Monday, May 31, 2010

Mother and Child



I learn about myself with my writing.  For example, mothers are often featured in my stories.  I didn't start out with the intention of doing this.  I do enjoy reading about relationships, and the mother-daughter one is basic.  It teaches one about love or the lack of it.

Motherhood was never a goal that I set for myself.  On the contrary, I told many people that I'd probably never marry nor have children.  I never liked playing with dolls and didn't have fantasies about the big wedding or a soul mate.  I refused motherhood until I chose it.  The soul mate (or best friend/spouse) came much later.

So you can imagine how surprised I was when I looked back on my short stories, flashes and novels only to discover not only mothers and sons and daughters, but adoptive mothers and blood mothers.  The search for mother love is integral in my stories.

If not for that, I would never have gone to see "Mother and Child." It's a serious movie with outstanding acting by a trio of actresses, Naomi Watts, Annette Bening and Kerry Washington.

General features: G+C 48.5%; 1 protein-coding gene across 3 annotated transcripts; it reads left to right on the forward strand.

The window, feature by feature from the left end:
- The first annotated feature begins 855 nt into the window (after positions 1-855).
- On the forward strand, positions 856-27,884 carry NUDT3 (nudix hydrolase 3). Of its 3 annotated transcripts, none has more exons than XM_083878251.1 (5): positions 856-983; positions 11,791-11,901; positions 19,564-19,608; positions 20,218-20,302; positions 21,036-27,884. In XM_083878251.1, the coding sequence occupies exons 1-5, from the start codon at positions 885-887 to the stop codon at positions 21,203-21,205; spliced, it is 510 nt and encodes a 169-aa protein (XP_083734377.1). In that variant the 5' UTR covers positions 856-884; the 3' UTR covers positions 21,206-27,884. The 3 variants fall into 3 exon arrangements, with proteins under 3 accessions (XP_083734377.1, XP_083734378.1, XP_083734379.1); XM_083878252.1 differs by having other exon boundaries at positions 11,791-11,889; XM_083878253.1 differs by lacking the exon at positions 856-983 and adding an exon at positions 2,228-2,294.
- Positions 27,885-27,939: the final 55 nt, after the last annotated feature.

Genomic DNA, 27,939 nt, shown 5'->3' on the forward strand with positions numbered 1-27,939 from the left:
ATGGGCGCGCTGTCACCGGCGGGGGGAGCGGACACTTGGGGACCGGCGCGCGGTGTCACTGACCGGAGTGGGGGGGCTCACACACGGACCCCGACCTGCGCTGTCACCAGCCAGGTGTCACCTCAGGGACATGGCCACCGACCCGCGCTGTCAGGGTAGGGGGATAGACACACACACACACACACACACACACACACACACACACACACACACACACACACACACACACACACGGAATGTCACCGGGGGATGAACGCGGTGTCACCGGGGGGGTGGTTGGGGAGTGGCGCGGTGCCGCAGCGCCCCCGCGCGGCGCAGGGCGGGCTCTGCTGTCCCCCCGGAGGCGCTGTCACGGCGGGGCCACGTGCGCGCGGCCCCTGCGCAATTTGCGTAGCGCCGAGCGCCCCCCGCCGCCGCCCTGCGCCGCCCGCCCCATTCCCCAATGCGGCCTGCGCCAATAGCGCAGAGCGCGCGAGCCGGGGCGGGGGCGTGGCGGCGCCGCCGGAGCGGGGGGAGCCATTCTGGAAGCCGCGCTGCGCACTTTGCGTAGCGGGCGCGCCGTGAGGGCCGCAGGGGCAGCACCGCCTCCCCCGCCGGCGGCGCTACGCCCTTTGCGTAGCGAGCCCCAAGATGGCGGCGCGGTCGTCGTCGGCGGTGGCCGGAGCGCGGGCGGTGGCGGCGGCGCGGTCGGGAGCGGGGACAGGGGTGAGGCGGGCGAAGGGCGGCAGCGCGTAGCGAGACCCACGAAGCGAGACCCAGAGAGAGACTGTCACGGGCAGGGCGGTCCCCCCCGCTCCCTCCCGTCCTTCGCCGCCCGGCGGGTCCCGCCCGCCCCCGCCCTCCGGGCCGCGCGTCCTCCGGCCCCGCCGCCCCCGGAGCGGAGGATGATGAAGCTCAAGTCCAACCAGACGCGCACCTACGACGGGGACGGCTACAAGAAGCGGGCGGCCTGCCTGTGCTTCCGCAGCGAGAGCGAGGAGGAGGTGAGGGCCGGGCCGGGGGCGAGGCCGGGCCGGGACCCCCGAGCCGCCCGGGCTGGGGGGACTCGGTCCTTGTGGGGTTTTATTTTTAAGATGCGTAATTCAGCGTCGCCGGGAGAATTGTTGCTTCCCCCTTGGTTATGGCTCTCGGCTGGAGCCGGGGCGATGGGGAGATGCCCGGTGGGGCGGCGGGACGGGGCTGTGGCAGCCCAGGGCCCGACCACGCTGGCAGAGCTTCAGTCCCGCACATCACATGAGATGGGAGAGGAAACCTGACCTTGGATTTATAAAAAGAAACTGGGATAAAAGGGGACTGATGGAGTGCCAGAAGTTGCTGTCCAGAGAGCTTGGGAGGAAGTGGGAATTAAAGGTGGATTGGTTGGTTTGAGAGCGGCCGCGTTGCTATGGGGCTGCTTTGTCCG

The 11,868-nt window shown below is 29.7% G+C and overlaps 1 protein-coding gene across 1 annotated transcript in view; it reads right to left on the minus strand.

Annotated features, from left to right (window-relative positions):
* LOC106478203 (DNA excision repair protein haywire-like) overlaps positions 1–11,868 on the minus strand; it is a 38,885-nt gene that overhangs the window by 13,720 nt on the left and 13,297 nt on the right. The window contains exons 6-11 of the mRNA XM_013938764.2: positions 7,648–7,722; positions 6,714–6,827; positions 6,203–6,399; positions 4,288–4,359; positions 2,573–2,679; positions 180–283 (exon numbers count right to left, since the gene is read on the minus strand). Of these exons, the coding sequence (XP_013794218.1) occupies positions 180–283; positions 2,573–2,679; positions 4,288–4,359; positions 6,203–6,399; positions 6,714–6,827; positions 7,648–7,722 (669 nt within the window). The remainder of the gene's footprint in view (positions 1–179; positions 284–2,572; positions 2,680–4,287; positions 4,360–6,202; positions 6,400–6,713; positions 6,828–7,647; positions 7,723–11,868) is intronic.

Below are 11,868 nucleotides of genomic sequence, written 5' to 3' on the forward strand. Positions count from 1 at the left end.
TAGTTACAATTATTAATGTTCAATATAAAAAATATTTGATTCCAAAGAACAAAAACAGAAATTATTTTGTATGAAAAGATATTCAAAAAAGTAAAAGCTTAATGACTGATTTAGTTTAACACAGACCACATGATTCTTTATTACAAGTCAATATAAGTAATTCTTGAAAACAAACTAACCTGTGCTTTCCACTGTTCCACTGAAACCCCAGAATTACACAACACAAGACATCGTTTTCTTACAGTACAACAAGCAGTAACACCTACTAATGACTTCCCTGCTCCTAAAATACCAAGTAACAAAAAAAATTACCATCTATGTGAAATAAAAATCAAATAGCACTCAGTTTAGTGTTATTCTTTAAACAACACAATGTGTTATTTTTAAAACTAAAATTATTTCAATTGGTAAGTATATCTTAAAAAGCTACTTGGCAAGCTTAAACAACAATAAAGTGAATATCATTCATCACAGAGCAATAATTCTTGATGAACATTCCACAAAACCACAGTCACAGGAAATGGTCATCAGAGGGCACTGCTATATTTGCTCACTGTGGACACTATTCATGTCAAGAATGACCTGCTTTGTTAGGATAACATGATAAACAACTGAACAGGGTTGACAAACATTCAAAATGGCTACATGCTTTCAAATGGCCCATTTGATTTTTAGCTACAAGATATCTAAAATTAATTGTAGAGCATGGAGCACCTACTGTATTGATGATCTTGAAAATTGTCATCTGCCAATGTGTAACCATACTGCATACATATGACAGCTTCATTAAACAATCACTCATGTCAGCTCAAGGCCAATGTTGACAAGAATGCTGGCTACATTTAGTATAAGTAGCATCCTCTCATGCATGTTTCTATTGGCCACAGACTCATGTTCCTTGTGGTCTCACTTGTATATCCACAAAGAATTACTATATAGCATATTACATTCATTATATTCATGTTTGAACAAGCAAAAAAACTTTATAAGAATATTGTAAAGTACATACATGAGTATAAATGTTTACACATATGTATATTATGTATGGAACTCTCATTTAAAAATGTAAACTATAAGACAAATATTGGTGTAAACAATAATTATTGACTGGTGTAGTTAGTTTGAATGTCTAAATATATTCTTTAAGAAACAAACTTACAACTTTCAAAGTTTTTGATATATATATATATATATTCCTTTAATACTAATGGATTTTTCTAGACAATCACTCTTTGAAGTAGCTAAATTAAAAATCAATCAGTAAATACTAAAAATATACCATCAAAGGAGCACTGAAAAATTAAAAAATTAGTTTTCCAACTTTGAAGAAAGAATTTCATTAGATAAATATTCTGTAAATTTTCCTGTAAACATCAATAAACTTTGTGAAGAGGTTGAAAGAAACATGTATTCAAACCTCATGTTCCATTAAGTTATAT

The plot revolves around Adoption, but it has more to do with


Abandonment


Aloneness


Alienation


Most will write off the theme as classic Lifetime Network material, but I didn't.

In each of these women I saw how we cut ourselves off from feeling, overprotect our delicate souls, and deny what we need most: each other.

There's a scene with Naomi Watts and a blind girl she has befriended. The character Naomi plays doesn't usually have friends, especially female friends. She's in an elevator about to flee her life again because people are getting too close when the blind girl enters, unaware of Naomi's presence. The emotions that play across Naomi's face are an intense piece of acting. Nothing is said, but she is unable to come out of herself, to reach out to another, even though it is achingly apparent that she wants to. She's as trapped in herself as the blind girl is trapped in a sightless world.

  
Her battles are with an unknown woman:  her mother.  She plays out that battle with every new female she meets, and feels compelled to repel them before they have a chance to abandon her. 

The other characters played by Annette Bening and Kerry Washington are also limited by nature and nurture.  Bening makes the most striking change in her life.  Yes, the story is about mothers, but for me it was about choices, and giving yourself a chance, reaching out to others, and opening up to love, despite some unlucky breaks in life.